ILNS: The Bombay High Court on Wednesday dismissed a petition filed by Cutis Biotech seeking an interim injunction against the Serum Institute of India from using the trademark Covishield.
A Division Bench of Justice Nitin Jamdar and Justice C.V. Bhadang said, “A temporary injunction directing the Serum Institute to discontinue the use of mark Covishield for its vaccine will cause confusion and disruption in the vaccine administration programme of the state.
“Covishield is a vaccine to counter Coronavirus is now widely known. In this case, thus, the grant of an injunction would have large scale ramifications, traversing beyond the parties to the suit,” noted the Court.
Cutis Biotech and the Serum Institute have applied for registration of trademark Covishield. However, their applications are pending in the Trademark Office. Cutis Biotech filed a suit before a Commercial Court at Pune and an interim application, seeking to restrain the Serum Institute from using the mark Covishield, invoking the law of passing off.
The Court rejected the contention of the appellant on the ground that neither Cutis Biotech had earned any goodwill, nor has there been any dishonest deception by the Serum Institute to divert the business of Cutis Biotech, as the products of the two are different and does not create any confusion in the minds of the consumers.
Aggrieved by the said order, the appellant preferred an appeal before the Bombay High Court.
Cutis Biotech pleaded to be the prior user, having applied for registration of this trademark on 29 April, 2020, in respect of sanitiser, liquid antiseptic, disinfectant and other related products. The Serum Institute countered that it coined the mark Covishield in March, 2020 itself and that on 6 June, 2020, when it applied for registration of the trademark, it was widely known in the media.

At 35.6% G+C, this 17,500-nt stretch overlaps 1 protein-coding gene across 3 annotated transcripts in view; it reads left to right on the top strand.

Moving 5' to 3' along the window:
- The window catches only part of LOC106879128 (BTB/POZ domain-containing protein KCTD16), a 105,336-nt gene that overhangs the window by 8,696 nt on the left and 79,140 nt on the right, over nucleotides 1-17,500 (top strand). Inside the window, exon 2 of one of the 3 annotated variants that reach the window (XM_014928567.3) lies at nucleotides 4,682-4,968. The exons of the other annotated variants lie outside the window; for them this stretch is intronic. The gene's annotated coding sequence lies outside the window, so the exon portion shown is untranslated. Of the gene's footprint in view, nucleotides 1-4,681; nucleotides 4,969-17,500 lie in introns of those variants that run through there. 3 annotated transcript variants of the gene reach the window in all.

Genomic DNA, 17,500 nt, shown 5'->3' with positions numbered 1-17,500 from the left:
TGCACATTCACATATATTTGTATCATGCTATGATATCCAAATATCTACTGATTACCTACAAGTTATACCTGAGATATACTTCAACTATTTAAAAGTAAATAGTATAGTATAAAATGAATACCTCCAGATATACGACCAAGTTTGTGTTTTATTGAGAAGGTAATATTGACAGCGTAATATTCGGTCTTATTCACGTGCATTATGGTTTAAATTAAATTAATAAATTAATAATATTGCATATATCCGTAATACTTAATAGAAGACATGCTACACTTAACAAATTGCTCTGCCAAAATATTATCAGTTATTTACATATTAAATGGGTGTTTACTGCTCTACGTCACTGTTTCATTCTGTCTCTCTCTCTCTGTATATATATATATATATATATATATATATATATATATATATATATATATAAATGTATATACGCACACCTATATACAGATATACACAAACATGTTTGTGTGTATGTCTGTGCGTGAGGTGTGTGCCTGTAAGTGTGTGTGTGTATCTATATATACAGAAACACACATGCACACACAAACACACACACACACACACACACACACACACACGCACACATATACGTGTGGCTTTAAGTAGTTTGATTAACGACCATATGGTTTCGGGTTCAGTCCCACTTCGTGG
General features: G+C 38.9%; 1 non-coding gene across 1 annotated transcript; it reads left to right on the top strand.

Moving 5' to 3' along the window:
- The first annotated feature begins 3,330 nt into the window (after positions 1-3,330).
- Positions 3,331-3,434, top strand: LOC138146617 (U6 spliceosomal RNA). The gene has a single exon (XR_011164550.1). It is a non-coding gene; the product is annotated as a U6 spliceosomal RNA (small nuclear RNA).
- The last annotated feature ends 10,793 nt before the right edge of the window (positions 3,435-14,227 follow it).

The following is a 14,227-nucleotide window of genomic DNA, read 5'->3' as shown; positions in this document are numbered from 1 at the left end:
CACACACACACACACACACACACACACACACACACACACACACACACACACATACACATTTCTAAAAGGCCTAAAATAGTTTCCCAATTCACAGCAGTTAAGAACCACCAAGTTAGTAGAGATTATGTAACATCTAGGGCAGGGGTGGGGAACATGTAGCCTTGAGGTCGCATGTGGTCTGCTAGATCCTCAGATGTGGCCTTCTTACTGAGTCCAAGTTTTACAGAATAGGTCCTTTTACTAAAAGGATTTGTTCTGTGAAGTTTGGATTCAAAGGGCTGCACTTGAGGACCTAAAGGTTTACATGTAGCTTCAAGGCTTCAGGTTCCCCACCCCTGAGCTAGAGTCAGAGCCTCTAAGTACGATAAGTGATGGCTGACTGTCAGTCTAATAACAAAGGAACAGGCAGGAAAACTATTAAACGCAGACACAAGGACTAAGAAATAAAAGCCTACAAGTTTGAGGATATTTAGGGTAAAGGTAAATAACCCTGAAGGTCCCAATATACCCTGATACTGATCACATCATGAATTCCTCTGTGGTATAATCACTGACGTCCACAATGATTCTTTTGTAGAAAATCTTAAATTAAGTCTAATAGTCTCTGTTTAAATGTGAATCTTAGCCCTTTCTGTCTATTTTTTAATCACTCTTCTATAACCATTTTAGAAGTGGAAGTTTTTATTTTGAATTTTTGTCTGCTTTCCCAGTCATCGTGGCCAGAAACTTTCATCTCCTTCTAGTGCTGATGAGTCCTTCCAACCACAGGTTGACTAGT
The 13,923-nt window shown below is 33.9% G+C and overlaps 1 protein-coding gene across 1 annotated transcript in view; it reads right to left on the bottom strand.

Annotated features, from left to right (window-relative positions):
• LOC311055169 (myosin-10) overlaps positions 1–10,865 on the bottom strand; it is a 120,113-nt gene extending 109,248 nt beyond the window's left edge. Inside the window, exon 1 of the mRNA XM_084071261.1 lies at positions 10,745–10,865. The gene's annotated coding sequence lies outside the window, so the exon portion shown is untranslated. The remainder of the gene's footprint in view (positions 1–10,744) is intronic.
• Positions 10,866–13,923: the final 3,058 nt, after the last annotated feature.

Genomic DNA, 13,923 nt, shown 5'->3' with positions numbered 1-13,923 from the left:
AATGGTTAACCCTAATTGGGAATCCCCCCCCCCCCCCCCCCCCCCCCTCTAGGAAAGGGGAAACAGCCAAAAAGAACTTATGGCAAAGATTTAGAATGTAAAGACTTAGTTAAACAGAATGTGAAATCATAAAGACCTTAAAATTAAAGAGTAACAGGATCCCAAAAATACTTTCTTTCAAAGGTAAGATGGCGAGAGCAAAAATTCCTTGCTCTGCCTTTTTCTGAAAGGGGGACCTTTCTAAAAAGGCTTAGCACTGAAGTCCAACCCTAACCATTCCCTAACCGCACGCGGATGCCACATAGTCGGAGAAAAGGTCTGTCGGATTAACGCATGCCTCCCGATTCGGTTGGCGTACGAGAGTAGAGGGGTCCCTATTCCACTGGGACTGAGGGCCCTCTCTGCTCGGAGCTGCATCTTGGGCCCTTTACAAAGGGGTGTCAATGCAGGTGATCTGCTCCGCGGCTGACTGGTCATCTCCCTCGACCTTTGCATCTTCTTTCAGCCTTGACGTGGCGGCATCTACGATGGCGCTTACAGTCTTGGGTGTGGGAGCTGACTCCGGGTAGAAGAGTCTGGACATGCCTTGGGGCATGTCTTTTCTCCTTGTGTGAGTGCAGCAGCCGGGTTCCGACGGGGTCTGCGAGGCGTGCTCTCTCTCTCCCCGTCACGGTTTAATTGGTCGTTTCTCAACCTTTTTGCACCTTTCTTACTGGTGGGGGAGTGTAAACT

The Court observed that there is adequate evidence to show prior adoption and user by the Serum Institute, along with its continuous use, without a break.
Furthermore, there is a chain of events forming a sequence for the development of the Covid-19 vaccine using the trademark. The Court further observed that Cutis Biotech failed to prove that it has established sufficient goodwill regarding the trademark.
On the point of contention that there is a likelihood of confusion between the products of Cutis Biotech and Serum Institute, the Bench was in consonance with the decision of the District Court.
“The sale of disinfectant or hand sanitiser, though it may relate to the same field, that is health care products, cannot be said to cause confusion in the mind of average consumers. It will be too far-fetched to hold that there will be confusion in the average consumers’ minds between the use of a trademark in a Government administered vaccine at designated places and over the counter sanitiser products. Visually also, the products are different,” the Bench noted.
Another argument of the appellant was related to future damage that would be caused to its business because the suppliers have stopped supplying goods to Cutis Biotech, owing to the use of the mark Covishield by Serum Institute. To this, the Court opined that the conduct of the appellant was not bonafide, as it applied for registration of the trademark Covishield for vaccines after publication by the Ministry of Health, referring Covishield vaccine of the Serum Institute.
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The Court, while dismissing the appeal, remarked, “The appellate court will not interfere with the exercise of discretion of the trial court and substitute it unless the discretion of the trial court is arbitrary or perverse or where the trial court has passed an order contrary to the settled principles of law governing injunctions.”